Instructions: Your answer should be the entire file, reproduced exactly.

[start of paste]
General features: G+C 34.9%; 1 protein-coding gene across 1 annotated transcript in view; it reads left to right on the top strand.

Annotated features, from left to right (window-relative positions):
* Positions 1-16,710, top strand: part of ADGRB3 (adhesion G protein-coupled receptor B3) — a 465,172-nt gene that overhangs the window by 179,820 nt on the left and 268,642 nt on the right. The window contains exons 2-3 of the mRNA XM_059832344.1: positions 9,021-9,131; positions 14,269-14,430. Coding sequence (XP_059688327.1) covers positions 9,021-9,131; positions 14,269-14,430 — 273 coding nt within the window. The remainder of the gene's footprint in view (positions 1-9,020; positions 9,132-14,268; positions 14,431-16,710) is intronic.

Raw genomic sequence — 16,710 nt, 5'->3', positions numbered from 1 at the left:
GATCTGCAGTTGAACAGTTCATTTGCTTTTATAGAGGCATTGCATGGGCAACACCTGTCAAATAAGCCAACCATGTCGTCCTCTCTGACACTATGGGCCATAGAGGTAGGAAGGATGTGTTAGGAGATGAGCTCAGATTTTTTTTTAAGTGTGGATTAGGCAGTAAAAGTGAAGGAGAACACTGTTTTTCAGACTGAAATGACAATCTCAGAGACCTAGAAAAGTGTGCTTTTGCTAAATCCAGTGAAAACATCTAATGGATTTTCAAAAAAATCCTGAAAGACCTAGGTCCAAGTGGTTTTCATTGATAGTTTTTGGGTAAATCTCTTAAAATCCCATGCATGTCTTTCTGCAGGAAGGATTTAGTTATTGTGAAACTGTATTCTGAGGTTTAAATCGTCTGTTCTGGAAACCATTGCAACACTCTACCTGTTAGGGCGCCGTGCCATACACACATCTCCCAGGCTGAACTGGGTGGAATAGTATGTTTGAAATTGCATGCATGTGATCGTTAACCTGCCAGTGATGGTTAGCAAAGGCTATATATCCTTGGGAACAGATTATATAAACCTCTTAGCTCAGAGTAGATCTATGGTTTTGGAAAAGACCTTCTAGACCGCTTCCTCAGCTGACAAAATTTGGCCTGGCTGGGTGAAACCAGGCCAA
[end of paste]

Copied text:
General features: G+C 34.9%; 1 protein-coding gene across 1 annotated transcript in view; it reads left to right on the top strand.

Annotated features, from left to right (window-relative positions):
* Positions 1-16,710, top strand: part of ADGRB3 (adhesion G protein-coupled receptor B3) — a 465,172-nt gene that overhangs the window by 179,820 nt on the left and 268,642 nt on the right. The window contains exons 2-3 of the mRNA XM_059832344.1: positions 9,021-9,131; positions 14,269-14,430. Coding sequence (XP_059688327.1) covers positions 9,021-9,131; positions 14,269-14,430 — 273 coding nt within the window. The remainder of the gene's footprint in view (positions 1-9,020; positions 9,132-14,268; positions 14,431-16,710) is intronic.

Raw genomic sequence — 16,710 nt, 5'->3', positions numbered from 1 at the left:
GATCTGCAGTTGAACAGTTCATTTGCTTTTATAGAGGCATTGCATGGGCAACACCTGTCAAATAAGCCAACCATGTCGTCCTCTCTGACACTATGGGCCATAGAGGTAGGAAGGATGTGTTAGGAGATGAGCTCAGATTTTTTTTTAAGTGTGGATTAGGCAGTAAAAGTGAAGGAGAACACTGTTTTTCAGACTGAAATGACAATCTCAGAGACCTAGAAAAGTGTGCTTTTGCTAAATCCAGTGAAAACATCTAATGGATTTTCAAAAAAATCCTGAAAGACCTAGGTCCAAGTGGTTTTCATTGATAGTTTTTGGGTAAATCTCTTAAAATCCCATGCATGTCTTTCTGCAGGAAGGATTTAGTTATTGTGAAACTGTATTCTGAGGTTTAAATCGTCTGTTCTGGAAACCATTGCAACACTCTACCTGTTAGGGCGCCGTGCCATACACACATCTCCCAGGCTGAACTGGGTGGAATAGTATGTTTGAAATTGCATGCATGTGATCGTTAACCTGCCAGTGATGGTTAGCAAAGGCTATATATCCTTGGGAACAGATTATATAAACCTCTTAGCTCAGAGTAGATCTATGGTTTTGGAAAAGACCTTCTAGACCGCTTCCTCAGCTGACAAAATTTGGCCTGGCTGGGTGAAACCAGGCCAA